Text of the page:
The Trouble with Locavorism

A husband and wife team from the University of Toronto have recently published a book called The Locavore’s Dilemma: In Praise of the 10,000-Mile Diet. They argue that the locavore movement is misguided and will have disastrous effects if it is widely adopted. They write that,”locavorism can only result in higher costs and increased poverty, greater food insecurity, less food safety and much more significant environmental damage than is presently the case.” 

This book is not the only critique against the locavore movement. James McWilliams first expressed his views against locavorism five years ago in the NYTimes. Stephen Budiansky’s  article prompted many debates, as recently as two years ago. These authors do not say that locally sourced food is detrimental per se, they just say that is it an incorrect barometer of foods’ sustainability.

The authors of this most recent book argue that many people support the local food movement because fresh, seasonal produce tastes better. Still others buy local to support the local farming community. However, this model may not have sufficient merit to advocate widely.

They also argue that it is actually less carbon intensive to import food from warmer countries than set up heated greenhouses in colder countries to grow warm-weather crops like tomatoes and melons. Depending entirely on local food also makes communities more vulnerable to crop failures. In this day and age of efficient transportation as well as the growing urge for people to experiment with exotic ingredients and different kinds of cuisine – it is nearly impossible to revert back to an all-local diet.

To be fair, our diet has not been ‘all-local’ since before the spice trade. Flavors from abroad have not only enhanced our palate and our pantry but have also exposed us to cultures from around the world. Using local ingredients whenever and wherever possible definitely has some environmental benefits, but creating a whole system of eating solely through local produce might leave one’s diet sorely lacking and perhaps even nutritionally imbalanced, not to mention having some negative environmental repercussions. For example, while it’s great that supermarkets have been increasing their support of small farmers by stocking their produce, if transportation is inefficient, a 1,000 mile tomato could be more carbon intensive than a 5,000 mile tomato.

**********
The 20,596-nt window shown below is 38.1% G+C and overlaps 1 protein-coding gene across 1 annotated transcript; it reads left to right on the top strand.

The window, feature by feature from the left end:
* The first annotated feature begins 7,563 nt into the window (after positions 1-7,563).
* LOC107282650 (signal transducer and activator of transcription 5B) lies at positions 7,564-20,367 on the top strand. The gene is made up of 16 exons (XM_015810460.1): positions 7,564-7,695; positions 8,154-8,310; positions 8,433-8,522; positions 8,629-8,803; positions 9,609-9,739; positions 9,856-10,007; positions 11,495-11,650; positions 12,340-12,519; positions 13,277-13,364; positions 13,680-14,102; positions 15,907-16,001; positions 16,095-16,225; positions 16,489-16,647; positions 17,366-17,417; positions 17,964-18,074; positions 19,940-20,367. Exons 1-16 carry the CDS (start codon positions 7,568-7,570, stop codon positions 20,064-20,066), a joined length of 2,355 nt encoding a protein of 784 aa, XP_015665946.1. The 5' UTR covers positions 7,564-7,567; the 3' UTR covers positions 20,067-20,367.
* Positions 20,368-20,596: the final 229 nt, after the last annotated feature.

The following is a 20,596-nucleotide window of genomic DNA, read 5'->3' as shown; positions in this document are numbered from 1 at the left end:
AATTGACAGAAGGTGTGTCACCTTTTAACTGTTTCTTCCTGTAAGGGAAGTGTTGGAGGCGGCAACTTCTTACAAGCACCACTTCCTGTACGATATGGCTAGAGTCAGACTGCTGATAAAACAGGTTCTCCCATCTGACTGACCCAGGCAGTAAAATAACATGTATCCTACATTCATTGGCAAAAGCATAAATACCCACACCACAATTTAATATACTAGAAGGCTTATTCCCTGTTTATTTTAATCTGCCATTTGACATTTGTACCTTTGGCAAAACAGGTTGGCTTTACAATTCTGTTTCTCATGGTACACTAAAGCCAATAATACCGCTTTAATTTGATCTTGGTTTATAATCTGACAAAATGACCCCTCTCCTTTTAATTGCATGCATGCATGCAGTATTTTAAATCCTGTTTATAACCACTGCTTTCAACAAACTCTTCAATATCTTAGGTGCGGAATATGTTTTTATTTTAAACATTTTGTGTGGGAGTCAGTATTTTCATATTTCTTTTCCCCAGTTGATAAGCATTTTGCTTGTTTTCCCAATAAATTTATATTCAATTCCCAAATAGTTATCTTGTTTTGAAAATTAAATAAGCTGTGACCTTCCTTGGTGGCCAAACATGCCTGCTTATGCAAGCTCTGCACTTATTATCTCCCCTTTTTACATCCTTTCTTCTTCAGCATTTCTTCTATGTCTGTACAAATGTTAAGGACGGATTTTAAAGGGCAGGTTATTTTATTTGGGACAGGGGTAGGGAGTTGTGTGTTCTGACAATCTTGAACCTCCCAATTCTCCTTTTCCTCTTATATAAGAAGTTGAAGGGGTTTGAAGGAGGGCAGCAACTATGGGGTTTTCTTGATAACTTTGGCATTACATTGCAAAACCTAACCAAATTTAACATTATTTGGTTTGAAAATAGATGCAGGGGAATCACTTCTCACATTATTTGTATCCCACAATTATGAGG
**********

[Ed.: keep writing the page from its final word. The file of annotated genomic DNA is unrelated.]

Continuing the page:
While Locavorism is an interesting concept, like all strict food movements it should be taken with a pinch of salt.

Akhila is the Founding Director of GreenDen Consultancy which is dedicated to offering business analysis, reporting and marketing solutions powered by sustainability and social responsibility. Based in the US, Europe, and India, the GreenDen's consultants share the best practices and innovation from around the globe to achieve real results. She has previously written about CSR and ethical consumption for Justmeans and hopes to put a fresh spin on things for this column. As an IEMA certified CSR practitioner, she hopes to highlight a new way of doing business. She believes that consumers have the immense power to change 'business as usual' through their choices. She is a Graduate in Molecular Biology from the University of Glasgow, UK and in Environmental Management and Law. In her free-time she is a voracious reader and enjoys photography, yoga, travelling and the great outdoors. She can be contacted via Twitter @aksvi and also

3 responses

  1. It’s possible this “husband and wife team” are being a bit “strawman’ny” in their arguments to make their case. Only the most extreme locavore would say that all food has to be sourced entirely locally at all times. To get sustainable one only has to source most food reasonably locally, most of the time. A locavore would try to avoid tomatoes grown out of season so the argument above about distance doesn’t wash anyway.

  2. I haven’t read the book, but the interview in Grist recently makes the whole thing seem a little silly. Clearly there are benefits to locally grown food (and not just for the upper class, as he proposes), not the least of which is the generations of jobs and a local economy.  

    Obviously, I’m not drinking much locally grown coffee or tea.  Certain things make sense to be global commodities.   

  3. This book apears to be a hyperbole.  Do the authors really think there is a movement to ban Salt because its not local? I have not ever met a locavore that espouses such strict rigedness.  This book does not seem helpful because it seems purposely antagonistic.  We have enough conflict in the world.  If you have a concern be respectful and realistic, from what I’ve read of it this book doesn’t seem respectful. 

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